Dog Mounting Behavior

by Tom Ryan
    Your dog may feel calmer after a mounting session.

    Your dog may feel calmer after a mounting session.

    Ryan McVay/Photodisc/Getty Images

    When your dog mounts a toy, another dog or your leg and starts humping away, it isn't necessarily sex-related. Sure, that familiar hip thrust makes it seem scandalous, but dogs actually mount to convey a variety of different things, not just that you look great today.

    Getting Freaky

    Of course, just like in a lot of animals, one of the clearest reasons a dog has for mounting is so he can engage in the sex act. It's just how dogs go about it. Thing is, they don't just do it to procreate. Dogs can turn to self-pleasuring, using whatever is a convenient humping size for a quick mount. Even female dogs can mount for that purpose, so don't be surprised if your little lady develops a habit.

    Doggie Dominance

    Dog mounting isn't all about sex. In fact, a lot of the time it isn't -- dogs mount each other as a way of demonstrating their dominance. This is why puppies that aren't sexually mature will mount one another, or males will mount other males, or even neutered males will mount other dogs. By mounting another dog, your dog sends a clear message that he is the boss.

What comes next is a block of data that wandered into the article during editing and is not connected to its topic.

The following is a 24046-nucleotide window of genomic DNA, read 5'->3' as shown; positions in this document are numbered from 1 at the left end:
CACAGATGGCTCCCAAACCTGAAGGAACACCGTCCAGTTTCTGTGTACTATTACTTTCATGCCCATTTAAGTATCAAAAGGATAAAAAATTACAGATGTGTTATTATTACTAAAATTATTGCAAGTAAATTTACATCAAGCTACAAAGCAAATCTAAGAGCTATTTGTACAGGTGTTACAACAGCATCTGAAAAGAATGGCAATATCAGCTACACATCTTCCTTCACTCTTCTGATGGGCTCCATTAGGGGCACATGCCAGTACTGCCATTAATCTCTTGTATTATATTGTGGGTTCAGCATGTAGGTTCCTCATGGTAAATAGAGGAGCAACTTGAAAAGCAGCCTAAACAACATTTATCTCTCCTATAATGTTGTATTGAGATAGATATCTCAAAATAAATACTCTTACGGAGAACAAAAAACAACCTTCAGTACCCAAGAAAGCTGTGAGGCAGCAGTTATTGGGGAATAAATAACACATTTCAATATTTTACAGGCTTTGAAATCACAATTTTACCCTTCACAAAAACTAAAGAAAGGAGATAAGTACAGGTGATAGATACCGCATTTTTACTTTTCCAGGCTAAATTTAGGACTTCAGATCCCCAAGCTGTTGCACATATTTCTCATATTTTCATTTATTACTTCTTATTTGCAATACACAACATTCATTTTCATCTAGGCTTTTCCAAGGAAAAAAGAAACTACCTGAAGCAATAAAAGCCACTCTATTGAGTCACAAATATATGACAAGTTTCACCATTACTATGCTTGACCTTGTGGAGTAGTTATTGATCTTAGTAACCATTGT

Pent-Up Excitement

    Some dogs get so excited, they just don't know what to do -- and in that situation, why not mount something? Yes, it's relatively common for a dog to just get so pumped up that he has to channel it somehow, to release all that pent-up excitement. Some dogs even mount as a response to nervous excitement or anxiety, such as he may experience when meeting new house guests.

    Down, Boy

    There may come a time when you're sick of your little guy mounting and humping everything that fits between his back legs. Getting him fixed is the first step -- studies show that two-thirds of all male dogs stop mounting after they get neutered. If your lady pooch is a mounter, getting her spayed can help her, as well, since it reduces her hormone levels. If your dog is a nervous or excited mounter, simply maintain a controlled environment that prevents her excitement from reaching that fever pitch.

    Photo Credits

    • Ryan McVay/Photodisc/Getty Images

    About the Author

    Tom Ryan is a freelance writer, editor and English tutor. He graduated from the University of Pittsburgh with a degree in English writing, and has also worked as an arts and entertainment reporter with "The Pitt News" and a public relations and advertising copywriter with the Carnegie Library of Pittsburgh.

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